Surface Exposure to Light Panel (Internal Engine)

(Options > Element Attributes > Surfaces)
Surface color: Define the surface’s color by double-clicking the box. This opens the Edit Color dialog box where you can select your color graphically or numerically by mixing the HSL (Hue-Saturation-Luminosity) or RGB (Red-Green-Blue) components.
Transparency attributes control how light penetrates the selected surface. Use the following two controls to adjust transparency:
Transmittance: The higher the value, the greater percentage of light is transmitted through the surface. Glass is at the top of the scale and opaque surfaces are at the bottom.
Attenuation controls how sharply transmittance diminishes as the object’s surface becomes less perpendicular to the viewing direction. Any number in a continuous range from zero to 100 can be set.
Emission is a measure of a surface’s fluorescence (i.e., the light emitted by its surface).
Use the Attenuation control to adjust the emission intensity of the selected surface. Emission intensity decreases as attenuation increases (i.e., the viewpoint is moved farther from the object).
Click the Emission color control to bring up the Edit Color dialog box. Select your color graphically or numerically by mixing the HSL (Hue-Saturation-Lightness) or RGB (Red-Green-Blue) components.
Note: If shadows don’t appear on a surface where they should, check the Emission color. If a surface’s Emission color is white, then shadows will not appear. Changing the Emission color also affects the color and intensity of shadows.
The Surface’s Reflection has three attributes:
The Ambient control sets the percentage of ambient light the surface is able to reflect. This determines how much a surface is subject to brightening effects (as opposed to shades or highlights caused by directional light).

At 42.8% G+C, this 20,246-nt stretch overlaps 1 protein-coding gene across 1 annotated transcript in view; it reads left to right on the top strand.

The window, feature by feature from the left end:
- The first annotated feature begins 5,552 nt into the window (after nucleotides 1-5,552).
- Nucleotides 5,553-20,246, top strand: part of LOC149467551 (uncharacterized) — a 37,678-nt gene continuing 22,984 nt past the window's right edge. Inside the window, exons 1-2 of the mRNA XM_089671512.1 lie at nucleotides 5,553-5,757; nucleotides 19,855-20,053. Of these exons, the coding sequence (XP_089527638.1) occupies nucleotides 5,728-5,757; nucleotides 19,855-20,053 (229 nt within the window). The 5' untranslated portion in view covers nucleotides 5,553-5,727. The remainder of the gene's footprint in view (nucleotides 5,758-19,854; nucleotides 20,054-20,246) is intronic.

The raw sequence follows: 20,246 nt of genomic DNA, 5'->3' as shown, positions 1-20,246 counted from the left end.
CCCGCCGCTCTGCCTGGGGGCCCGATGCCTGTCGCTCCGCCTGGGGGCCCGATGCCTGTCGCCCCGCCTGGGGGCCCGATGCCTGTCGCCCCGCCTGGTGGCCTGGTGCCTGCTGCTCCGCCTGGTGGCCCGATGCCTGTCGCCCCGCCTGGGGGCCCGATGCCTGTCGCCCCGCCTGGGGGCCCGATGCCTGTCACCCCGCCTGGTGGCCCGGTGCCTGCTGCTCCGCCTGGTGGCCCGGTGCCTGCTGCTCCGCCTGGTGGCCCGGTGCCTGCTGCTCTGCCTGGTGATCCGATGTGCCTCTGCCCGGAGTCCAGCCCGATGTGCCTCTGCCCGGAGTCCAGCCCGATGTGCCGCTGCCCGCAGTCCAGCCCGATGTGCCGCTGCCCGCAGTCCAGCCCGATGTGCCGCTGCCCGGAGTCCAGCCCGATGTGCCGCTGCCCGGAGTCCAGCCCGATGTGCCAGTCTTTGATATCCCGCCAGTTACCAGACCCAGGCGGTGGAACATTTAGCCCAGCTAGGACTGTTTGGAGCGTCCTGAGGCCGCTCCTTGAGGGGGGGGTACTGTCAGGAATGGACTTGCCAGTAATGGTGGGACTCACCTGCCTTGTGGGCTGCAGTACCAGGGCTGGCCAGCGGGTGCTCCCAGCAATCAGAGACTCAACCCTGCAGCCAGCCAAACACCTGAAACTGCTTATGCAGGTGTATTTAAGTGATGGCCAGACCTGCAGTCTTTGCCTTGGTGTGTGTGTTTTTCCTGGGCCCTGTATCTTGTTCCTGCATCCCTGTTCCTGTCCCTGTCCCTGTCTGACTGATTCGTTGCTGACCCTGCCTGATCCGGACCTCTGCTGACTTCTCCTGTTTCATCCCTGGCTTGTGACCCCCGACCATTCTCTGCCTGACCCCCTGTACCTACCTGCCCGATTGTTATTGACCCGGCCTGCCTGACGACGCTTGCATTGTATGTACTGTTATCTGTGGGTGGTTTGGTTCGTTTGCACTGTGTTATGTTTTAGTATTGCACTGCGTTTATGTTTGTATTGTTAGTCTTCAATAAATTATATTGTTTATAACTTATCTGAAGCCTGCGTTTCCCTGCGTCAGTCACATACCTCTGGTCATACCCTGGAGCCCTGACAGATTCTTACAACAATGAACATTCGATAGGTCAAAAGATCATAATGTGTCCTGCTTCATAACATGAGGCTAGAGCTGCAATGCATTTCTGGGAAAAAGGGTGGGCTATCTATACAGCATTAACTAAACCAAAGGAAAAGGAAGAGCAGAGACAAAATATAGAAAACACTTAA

The Diffuse control describes the surface quality of the surface. Uneven or rough surfaces tend to reflect incident, directional light in a non-directional, diffuse way. Diffuse reflection carries the color of the surface rather than the color of light.
Shininess is the ability of a curved surface to reflect directional light from a point-like source (sun, flashlight, spots, etc.), in a more or less focused fashion. The more focused the reflection, the shinier the surface appears. Highlights are confined to a small area if this control is set close to 100, while a wider highlight area will result if the control is set to a low value.
The Surface’s Glowing is determined by its Specular setting.
The Specular setting is the opposite of Diffuse. It is a directional reflection carrying the color of the incident light rather than that of the surface. An extremely smooth and saturated hard surface will produce strong specular reflections (set at close to 100%), while a soft and light surface will produce hardly any (set at close to 0%).
Specular Color is theoretically identical to the color of directional light, but the program lets you define it independently. Double-click the sample color here to display the system-level Edit Color subdialog box, in which you can establish your definitions. This color, mixed with the Surface color and the color of the light, will determine the color of the surface where directional light is reflected.
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